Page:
Five easy handmade gifts that won’t break your budget

Five easy handmade gifts that won’t break your budget

by Karen Bradbury
Stripes Okinawa

‘Tis the season for giving gifts, and the folks to remember are many. Teachers, neighbors, coworkers and countless others have lightened your load over this past, not-so-easy year, so why not show your thanks with inexpensive yet thoughtful gifts that easily come together from materials you just might have on hand? Here are five DIY craft projects that result in cute and quirky keepsakes suitable for gifting all those who’ve brightened your days in some small way.

Homemade coffee syrups

Coffee-addict friends and coworkers might appreciate this easy way to add a tasty twist to their morning brews. To create the syrup that will serve as the base, whisk one cup water with one cup sugar in a saucepan and bring to a boil on the stovetop, stirring all the while. Simmer on low for 15-20 minutes, stirring every two minutes or so. After allowing the simple syrup to cool, add several drops of vanilla or peppermint extract, pumpkin spices or other flavorings. Transfer into a clean glass bottle. To make cinnamon brown sugar syrup, use brown, rather than white sugar, to create the syrup. Next, add two cinnamon sticks and allow to simmer gently for another 10 minutes. Remove from heat and allow the syrup to steep for another three hours. Remove cinnamon sticks and seal in a clean glass bottle.

Bath salts

To whip up a small batch of bath salts, you’ll need 2 cups of Epsom salts and half a cup of coarse salt such as Dead Sea salt or pink Himalayan salt crystals, along with the dried herbs and essential oils of your choice. (Epsom salts sold in Germany are sometimes labeled as Bittersalz.) Mix the sea and Epsom salts together. Add 20 or more drops of the essential oil of your choice, along with several stalks of finely chopped herbs such as rosemary or lavender. Place in a pretty airtight container to store.

Festive berry bowls

All you need is a jar, cling film, rubber band and ribbon, along with the moss and berries foraged while out on a winter walk. First remove the label from a pretty clear glass jar by allowing it to soak in warm, soapy water. Line the bottom of the jar with bright healthy green moss and add just a few drops of water. Next fill the jar to the top with small cut sprigs of bright red berries, holly leaves or other bits of evergreen. Cover the top with a piece of cling film and use an elastic band to seal it. Decorate with a fancy, festive ribbon. Every few days, remove the plastic cling film and add just enough water to keep the contents moist and green.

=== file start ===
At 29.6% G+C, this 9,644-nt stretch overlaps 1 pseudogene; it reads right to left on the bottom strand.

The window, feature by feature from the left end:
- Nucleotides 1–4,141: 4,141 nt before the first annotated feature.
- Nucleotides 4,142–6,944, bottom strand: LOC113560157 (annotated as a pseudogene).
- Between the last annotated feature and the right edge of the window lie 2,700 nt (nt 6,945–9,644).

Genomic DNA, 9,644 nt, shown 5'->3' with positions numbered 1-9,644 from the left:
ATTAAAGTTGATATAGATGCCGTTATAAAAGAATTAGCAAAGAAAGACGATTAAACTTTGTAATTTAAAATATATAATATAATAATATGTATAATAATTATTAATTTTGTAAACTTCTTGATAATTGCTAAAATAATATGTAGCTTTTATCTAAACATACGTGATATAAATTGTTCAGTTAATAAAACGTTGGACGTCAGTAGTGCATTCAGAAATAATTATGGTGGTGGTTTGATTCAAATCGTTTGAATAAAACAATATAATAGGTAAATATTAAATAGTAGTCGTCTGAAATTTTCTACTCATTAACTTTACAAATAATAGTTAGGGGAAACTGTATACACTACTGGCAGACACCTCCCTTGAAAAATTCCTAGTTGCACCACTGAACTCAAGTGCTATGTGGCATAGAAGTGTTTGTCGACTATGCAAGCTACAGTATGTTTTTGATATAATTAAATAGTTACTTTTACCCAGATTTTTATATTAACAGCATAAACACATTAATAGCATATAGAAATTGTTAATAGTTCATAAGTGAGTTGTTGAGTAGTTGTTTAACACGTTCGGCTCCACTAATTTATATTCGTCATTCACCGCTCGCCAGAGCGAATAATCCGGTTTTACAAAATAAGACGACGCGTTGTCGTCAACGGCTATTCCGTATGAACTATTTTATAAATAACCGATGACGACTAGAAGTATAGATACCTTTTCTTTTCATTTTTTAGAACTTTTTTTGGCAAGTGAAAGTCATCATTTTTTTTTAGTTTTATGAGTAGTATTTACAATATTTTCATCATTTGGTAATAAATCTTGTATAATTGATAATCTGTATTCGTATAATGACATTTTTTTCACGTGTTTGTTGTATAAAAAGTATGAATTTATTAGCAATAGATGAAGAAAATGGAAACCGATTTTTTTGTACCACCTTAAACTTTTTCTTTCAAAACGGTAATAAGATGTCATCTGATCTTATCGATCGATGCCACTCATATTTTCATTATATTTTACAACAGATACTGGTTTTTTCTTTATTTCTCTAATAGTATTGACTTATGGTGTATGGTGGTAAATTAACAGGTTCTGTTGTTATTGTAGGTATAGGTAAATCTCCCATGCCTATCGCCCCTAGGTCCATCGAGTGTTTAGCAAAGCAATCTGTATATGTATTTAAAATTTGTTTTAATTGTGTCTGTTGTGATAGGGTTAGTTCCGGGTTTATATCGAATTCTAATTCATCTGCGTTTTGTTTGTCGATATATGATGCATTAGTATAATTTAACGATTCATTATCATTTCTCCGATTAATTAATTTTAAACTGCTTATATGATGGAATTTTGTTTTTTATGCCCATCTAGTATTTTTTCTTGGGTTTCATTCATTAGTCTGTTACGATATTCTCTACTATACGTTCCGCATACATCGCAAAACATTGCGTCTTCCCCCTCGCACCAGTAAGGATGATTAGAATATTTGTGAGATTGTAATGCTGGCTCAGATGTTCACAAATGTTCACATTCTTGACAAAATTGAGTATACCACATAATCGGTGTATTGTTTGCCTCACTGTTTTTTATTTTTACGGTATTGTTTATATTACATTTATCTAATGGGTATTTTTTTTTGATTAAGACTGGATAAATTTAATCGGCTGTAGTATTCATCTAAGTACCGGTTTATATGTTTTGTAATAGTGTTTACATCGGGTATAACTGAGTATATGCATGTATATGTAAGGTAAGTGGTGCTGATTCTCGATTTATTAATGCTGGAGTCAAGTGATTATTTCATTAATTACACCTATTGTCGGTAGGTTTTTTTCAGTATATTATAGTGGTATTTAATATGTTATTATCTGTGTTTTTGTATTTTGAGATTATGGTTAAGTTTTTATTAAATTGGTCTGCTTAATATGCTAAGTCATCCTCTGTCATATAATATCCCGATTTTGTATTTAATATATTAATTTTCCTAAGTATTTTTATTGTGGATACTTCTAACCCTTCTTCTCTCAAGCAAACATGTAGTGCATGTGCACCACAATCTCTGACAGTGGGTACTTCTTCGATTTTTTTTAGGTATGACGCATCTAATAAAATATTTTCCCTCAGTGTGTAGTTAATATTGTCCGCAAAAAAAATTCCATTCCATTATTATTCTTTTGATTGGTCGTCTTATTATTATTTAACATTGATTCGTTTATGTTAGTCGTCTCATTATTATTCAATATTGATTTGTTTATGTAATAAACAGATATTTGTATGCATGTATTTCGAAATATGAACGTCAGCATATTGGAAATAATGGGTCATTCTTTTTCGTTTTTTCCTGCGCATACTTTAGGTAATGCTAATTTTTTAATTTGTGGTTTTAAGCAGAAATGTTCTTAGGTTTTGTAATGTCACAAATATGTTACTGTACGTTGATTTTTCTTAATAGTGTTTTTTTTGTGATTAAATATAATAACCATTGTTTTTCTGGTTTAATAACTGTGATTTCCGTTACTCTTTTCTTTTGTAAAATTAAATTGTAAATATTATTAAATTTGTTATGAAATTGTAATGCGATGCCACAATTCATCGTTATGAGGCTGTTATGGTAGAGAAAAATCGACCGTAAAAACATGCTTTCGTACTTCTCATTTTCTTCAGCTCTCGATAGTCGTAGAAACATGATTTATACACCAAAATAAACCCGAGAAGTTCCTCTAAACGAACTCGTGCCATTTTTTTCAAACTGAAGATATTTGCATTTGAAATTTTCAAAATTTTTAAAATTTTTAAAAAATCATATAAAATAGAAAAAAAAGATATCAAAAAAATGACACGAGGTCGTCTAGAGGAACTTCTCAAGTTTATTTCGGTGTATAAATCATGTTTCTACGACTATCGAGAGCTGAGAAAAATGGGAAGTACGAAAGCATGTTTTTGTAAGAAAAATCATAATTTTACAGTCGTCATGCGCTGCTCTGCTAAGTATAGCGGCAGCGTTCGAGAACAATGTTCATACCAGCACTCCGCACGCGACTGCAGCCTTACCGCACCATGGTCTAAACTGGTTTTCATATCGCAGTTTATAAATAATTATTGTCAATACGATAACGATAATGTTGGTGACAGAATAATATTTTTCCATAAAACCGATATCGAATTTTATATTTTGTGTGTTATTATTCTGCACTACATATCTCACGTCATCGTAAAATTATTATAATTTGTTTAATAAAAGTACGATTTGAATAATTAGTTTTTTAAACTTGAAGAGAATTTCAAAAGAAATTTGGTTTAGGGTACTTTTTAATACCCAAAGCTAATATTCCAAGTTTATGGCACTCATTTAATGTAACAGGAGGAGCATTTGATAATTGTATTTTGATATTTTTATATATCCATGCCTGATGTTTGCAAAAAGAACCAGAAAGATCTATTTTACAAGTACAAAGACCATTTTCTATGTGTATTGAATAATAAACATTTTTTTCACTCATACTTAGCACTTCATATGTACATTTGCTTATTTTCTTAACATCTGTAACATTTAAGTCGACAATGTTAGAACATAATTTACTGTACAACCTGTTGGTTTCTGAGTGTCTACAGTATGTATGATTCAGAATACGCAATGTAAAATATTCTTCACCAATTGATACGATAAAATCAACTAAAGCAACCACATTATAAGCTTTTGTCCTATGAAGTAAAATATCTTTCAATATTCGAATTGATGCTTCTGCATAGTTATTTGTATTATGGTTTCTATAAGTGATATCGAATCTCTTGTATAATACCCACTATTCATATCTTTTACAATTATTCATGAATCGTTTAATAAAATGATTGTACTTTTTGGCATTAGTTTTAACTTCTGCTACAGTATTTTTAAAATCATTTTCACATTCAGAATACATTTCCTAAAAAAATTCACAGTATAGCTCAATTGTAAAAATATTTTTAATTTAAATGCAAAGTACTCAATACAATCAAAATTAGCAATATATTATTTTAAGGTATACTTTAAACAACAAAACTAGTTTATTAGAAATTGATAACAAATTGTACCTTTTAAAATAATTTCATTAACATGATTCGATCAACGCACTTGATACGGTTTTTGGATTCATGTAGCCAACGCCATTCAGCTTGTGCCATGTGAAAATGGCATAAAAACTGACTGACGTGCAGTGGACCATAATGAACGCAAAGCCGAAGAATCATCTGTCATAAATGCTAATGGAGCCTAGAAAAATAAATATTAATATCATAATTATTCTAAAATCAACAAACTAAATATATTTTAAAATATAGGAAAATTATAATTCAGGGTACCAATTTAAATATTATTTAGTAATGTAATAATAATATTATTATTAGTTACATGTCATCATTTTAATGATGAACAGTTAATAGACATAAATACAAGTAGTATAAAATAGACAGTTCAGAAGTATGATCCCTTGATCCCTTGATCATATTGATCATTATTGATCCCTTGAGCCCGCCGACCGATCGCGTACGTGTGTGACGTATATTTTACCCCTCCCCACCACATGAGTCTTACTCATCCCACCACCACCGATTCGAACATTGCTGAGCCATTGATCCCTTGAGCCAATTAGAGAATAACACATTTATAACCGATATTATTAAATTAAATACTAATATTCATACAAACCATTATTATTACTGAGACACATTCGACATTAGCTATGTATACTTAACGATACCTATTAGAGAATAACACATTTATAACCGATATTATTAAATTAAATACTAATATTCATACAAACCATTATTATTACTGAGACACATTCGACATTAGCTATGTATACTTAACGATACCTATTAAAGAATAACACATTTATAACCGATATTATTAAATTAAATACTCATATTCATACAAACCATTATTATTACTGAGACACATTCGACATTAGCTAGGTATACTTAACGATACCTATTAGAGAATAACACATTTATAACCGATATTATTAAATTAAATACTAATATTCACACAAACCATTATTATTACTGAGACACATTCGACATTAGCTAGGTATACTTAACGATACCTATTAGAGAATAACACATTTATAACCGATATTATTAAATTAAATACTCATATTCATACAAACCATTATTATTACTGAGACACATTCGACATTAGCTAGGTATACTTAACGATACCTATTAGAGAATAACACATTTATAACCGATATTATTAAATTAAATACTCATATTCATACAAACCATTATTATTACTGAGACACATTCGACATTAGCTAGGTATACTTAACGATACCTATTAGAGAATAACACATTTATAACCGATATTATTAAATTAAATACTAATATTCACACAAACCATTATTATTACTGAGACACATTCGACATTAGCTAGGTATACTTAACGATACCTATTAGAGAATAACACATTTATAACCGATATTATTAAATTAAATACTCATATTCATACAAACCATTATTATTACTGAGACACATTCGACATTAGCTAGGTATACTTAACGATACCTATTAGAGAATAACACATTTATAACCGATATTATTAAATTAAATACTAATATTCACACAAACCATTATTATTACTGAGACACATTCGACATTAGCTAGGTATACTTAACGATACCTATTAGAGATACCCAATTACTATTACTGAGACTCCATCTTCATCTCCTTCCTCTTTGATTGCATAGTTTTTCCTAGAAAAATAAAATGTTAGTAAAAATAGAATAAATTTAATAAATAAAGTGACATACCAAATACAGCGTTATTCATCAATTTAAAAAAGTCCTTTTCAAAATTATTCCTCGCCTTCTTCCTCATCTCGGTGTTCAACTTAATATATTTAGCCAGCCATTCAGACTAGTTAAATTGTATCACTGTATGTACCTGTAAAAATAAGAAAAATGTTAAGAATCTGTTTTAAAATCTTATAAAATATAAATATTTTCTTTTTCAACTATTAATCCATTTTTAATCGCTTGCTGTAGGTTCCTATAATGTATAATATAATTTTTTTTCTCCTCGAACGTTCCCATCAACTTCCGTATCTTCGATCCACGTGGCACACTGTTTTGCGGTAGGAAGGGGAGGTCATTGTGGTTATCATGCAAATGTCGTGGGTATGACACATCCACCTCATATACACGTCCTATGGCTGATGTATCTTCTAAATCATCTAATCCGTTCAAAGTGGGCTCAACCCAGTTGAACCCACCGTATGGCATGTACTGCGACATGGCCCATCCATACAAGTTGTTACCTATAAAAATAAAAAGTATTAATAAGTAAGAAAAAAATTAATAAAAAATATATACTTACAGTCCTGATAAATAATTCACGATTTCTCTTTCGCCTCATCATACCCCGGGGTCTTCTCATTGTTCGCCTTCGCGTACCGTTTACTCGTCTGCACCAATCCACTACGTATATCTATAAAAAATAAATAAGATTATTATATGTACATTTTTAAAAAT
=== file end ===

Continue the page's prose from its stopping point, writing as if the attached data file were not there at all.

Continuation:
Salt dough ornaments

Salt dough comes together easily from just three ingredients. Mix four cups of all-purpose flour with one cup of regular table salt. Gradually add 1 to 1½ cups of warm water to the mix, stirring with a spoon. When the dough becomes too stiff to stir, lay out on a flat service and continue kneading until the dough is smooth and soft and can be worked like modeling clay. Roll out the dough between two pieces of parchment paper until it is about 3 to 4 cm thick. Cut out shapes with cookie cutters and remove the excess dough, which can be rolled out and used again. Add design elements and texture with a fork, pencil, drinking straw, stamps or other tools. Cut a small piece out of the top of the ornament to accommodate a hook or ribbon later on. Transfer the parchment paper and ornaments onto a cookie tray and bake at low heat for an hour or more. The ornaments are done when they are dry; they do not need to brown.  Once the ornaments have cooled, color with acrylic paints.  Add glitter if desired.  Seal with a clear spray. Add a pretty ribbon or hook.

Reindeer beer

A standard, half-liter brown bottle of your friend’s favorite beer can be made to look just like Rudolph with this easy upgrade. Take two brown pipe cleaners and form them into identical shapes resembling antlers.  Affix by wrapping around the top of the bottle. Glue on a pair of googly eyes and a red pompom nose to complete the look.

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